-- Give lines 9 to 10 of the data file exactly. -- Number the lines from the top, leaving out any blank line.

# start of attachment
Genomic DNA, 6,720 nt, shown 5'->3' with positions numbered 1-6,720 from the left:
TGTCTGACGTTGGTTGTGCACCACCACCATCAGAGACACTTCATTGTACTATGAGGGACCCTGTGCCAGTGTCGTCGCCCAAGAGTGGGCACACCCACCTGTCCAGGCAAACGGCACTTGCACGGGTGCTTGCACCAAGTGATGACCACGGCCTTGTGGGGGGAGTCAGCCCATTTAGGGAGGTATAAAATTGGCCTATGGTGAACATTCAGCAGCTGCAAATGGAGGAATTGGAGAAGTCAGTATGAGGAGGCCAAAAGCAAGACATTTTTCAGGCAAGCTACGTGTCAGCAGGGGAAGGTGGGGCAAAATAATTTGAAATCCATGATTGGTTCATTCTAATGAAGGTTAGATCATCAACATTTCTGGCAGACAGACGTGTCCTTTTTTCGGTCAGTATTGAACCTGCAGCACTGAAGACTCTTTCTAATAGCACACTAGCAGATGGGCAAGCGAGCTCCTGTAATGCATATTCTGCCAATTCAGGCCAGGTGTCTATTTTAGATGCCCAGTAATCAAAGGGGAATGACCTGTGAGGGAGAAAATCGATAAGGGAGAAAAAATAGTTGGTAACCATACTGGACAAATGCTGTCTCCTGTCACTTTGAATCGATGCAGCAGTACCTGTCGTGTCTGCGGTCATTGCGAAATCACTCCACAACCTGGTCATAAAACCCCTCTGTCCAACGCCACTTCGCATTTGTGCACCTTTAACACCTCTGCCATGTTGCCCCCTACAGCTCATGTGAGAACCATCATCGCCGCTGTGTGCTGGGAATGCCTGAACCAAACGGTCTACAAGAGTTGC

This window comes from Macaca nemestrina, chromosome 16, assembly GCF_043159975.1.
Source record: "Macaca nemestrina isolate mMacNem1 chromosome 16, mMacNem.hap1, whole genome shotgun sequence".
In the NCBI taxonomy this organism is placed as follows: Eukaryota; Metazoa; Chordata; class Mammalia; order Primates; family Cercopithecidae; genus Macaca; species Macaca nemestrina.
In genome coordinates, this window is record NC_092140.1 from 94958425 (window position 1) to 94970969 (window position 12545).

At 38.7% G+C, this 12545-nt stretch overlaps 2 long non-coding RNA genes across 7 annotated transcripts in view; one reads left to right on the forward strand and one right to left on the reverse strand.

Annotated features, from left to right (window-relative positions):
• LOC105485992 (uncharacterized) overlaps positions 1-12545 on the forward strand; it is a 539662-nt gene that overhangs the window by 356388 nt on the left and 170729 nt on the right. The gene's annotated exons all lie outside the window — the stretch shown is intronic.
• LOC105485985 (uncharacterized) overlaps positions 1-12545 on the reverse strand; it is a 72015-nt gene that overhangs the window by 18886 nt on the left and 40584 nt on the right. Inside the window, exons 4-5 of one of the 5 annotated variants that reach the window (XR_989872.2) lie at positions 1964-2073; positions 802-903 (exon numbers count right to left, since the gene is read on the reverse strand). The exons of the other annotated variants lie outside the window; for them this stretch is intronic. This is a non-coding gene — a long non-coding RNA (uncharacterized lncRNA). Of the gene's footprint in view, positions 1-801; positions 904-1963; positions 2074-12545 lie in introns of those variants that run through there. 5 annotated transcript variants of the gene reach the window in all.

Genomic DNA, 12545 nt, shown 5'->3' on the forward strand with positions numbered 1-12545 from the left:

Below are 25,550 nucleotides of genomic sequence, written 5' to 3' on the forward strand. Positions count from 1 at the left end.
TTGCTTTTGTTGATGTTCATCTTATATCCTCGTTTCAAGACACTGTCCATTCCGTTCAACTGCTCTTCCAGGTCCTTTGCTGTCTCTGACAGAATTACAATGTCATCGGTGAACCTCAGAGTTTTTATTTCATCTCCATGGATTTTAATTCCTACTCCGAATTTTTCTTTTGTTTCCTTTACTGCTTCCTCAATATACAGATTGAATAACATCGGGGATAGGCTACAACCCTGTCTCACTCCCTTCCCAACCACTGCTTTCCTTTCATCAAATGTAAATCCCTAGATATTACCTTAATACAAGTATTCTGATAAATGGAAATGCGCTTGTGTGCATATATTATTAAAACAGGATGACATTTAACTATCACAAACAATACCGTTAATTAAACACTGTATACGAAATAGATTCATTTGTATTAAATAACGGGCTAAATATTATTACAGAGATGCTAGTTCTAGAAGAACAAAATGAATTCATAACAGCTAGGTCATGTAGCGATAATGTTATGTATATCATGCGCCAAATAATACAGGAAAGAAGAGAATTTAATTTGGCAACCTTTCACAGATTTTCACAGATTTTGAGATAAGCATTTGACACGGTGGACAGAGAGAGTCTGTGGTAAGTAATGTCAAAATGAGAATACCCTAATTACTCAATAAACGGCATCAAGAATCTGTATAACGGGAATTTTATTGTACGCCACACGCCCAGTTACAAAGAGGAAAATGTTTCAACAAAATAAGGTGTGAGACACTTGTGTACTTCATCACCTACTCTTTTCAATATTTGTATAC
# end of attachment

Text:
• LOC105485992 (uncharacterized) overlaps positions 1-12545 on the forward strand; it is a 539662-nt gene that overhangs the window by 356388 nt on the left and 170729 nt on the right. The gene's annotated exons all lie outside the window — the stretch shown is intronic.
• LOC105485985 (uncharacterized) overlaps positions 1-12545 on the reverse strand; it is a 72015-nt gene that overhangs the window by 18886 nt on the left and 40584 nt on the right. Inside the window, exons 4-5 of one of the 5 annotated variants that reach the window (XR_989872.2) lie at positions 1964-2073; positions 802-903 (exon numbers count right to left, since the gene is read on the reverse strand). The exons of the other annotated variants lie outside the window; for them this stretch is intronic. This is a non-coding gene — a long non-coding RNA (uncharacterized lncRNA). Of the gene's footprint in view, positions 1-801; positions 904-1963; positions 2074-12545 lie in introns of those variants that run through there. 5 annotated transcript variants of the gene reach the window in all.